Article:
It prevents you from clearing your mind

Preparing for bed, both physically and mentally, can improve the quality and quantity of your sleep. Unless you have the discipline to switch off the TV in time to unwind, it’s tough to quiet your mind in preparation for sleep.

It wrecks your relationship

While I’ve found that a TV in the bedroom has been good for my relationship, not everyone sees it that way. Having a TV in the bedroom could lead to less conversation between you and your partner. If you’re apart all day, that leaves limited time to catch up when you are both at home. If you spend your off-the-clock hours watching TV, that doesn’t leave much time for talking—or any other activities.

It’s isolating

Catching up on the final season of Game of Thrones might be your idea of a fun Friday night (raises hand), but it turns out that this could actually have some negative effects on your mental health. A 2015 study from the International Communication Association found a link between depression and loneliness and the amount of TV someone views: Participants who reported more feelings of depression and loneliness tended to watch more TV.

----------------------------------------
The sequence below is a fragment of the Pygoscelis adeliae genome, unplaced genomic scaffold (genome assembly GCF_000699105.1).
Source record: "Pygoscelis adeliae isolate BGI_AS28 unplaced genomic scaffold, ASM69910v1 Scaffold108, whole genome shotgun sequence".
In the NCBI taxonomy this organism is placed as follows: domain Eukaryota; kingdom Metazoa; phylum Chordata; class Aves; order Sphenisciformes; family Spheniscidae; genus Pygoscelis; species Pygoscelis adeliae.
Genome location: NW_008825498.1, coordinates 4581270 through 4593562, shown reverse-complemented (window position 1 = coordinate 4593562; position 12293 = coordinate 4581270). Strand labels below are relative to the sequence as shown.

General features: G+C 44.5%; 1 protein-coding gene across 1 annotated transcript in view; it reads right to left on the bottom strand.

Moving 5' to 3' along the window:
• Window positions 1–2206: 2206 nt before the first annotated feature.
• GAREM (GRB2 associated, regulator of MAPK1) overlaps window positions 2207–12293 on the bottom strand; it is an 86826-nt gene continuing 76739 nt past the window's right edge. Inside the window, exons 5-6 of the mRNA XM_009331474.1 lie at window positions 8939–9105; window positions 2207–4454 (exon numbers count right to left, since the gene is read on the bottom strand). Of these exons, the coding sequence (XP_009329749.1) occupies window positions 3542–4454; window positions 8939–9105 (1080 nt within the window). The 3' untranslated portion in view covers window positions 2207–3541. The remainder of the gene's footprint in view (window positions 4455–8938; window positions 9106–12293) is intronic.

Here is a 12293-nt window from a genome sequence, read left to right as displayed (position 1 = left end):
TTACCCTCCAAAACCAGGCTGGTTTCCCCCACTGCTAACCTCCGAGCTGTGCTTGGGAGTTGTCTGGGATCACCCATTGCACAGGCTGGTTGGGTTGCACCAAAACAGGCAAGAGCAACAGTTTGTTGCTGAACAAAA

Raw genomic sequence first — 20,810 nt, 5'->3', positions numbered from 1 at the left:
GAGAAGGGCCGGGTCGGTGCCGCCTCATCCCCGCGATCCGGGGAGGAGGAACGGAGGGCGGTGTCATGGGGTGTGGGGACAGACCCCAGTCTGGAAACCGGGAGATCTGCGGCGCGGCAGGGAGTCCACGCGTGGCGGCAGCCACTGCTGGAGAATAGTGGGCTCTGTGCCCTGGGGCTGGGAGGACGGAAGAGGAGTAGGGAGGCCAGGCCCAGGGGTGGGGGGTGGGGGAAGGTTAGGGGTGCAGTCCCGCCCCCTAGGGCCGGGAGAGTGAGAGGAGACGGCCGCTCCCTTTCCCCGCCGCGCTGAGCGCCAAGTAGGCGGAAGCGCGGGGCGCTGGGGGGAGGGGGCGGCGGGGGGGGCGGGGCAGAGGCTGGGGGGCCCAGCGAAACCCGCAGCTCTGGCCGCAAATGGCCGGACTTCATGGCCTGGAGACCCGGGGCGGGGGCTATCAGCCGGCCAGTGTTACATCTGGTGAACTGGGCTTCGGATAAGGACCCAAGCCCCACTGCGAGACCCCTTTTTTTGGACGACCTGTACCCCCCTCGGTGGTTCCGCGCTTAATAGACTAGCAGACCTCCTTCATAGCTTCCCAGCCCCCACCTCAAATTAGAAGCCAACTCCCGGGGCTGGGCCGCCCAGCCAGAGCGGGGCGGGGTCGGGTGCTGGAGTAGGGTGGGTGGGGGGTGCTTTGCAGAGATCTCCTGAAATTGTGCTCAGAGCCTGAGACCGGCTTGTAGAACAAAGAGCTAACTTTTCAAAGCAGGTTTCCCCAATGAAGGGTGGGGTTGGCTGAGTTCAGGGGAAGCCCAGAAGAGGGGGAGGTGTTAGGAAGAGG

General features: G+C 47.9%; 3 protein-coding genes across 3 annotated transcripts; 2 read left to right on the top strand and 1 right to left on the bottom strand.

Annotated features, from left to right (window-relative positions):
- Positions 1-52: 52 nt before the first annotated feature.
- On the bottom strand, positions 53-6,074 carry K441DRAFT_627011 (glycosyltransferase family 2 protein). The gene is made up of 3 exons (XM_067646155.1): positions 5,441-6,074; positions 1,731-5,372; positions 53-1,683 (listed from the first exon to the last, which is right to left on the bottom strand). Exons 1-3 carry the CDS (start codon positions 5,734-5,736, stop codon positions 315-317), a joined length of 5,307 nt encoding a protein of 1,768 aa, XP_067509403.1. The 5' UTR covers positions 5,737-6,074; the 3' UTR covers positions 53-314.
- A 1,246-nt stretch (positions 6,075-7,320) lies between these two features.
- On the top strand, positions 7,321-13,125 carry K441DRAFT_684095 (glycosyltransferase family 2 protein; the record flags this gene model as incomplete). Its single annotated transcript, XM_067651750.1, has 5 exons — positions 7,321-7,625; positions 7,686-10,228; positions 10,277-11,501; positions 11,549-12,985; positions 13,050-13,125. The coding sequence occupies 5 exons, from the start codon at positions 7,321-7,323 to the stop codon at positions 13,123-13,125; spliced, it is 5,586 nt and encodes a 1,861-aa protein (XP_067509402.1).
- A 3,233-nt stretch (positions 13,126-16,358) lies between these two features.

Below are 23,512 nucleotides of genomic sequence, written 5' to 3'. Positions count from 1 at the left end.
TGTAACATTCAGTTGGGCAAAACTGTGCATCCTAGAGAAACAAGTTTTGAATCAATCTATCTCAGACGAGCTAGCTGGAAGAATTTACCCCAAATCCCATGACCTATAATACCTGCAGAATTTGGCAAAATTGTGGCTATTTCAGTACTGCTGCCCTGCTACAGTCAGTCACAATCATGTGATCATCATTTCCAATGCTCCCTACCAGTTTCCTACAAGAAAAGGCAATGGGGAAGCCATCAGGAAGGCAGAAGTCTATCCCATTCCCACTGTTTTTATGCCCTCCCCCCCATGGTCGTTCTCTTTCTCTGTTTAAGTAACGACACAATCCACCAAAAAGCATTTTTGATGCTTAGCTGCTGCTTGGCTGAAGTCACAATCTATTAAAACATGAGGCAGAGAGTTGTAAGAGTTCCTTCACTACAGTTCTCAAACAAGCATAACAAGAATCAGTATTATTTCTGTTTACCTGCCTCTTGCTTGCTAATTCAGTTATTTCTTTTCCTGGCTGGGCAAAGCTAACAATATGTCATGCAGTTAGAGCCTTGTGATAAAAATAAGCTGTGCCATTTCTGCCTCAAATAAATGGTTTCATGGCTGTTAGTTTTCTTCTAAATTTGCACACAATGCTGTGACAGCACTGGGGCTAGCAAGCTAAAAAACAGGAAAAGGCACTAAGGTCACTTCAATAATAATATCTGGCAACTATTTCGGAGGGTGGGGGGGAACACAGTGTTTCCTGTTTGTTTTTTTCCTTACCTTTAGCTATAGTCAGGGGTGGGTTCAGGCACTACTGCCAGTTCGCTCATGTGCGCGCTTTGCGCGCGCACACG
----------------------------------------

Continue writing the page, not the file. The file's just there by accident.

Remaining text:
Do most people have a TV in their bedroom?

Approximately 71% of people have a TV in their bedroom, according to research from Nielsen.

Is it unhealthy to have a TV in your bedroom?

Whether or not a TV in the bedroom is unhealthy varies from person to person as some people (and couples) can benefit from it. However, there are a few ways a TV in the bedroom can negatively affect you and your partner. It can mess with your circadian rhythm, lessen communication between the two of you, and encourage isolation.

So, should you have a TV in your bedroom?

Who’s right? There’s no definitive answer—it all comes down to personal preference. Now excuse me while I get back to watching Shark Tank.

Having trouble sleeping? A professional sleep coach might be able to help. Here’s what happened when I hired a sleep coach to get my nighttime habits on track.